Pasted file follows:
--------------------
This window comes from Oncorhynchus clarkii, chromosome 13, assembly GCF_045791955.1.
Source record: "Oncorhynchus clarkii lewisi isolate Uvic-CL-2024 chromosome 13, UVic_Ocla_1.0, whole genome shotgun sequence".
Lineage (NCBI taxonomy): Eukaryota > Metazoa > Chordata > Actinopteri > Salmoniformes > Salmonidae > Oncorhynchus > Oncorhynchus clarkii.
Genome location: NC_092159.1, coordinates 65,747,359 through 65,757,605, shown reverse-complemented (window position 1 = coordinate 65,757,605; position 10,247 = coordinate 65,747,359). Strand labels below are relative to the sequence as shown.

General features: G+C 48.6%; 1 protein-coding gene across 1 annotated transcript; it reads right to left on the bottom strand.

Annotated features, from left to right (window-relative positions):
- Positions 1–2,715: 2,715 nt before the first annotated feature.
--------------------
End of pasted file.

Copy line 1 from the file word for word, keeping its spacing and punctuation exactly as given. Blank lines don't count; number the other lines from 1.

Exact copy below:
This window comes from Oncorhynchus clarkii, chromosome 13, assembly GCF_045791955.1.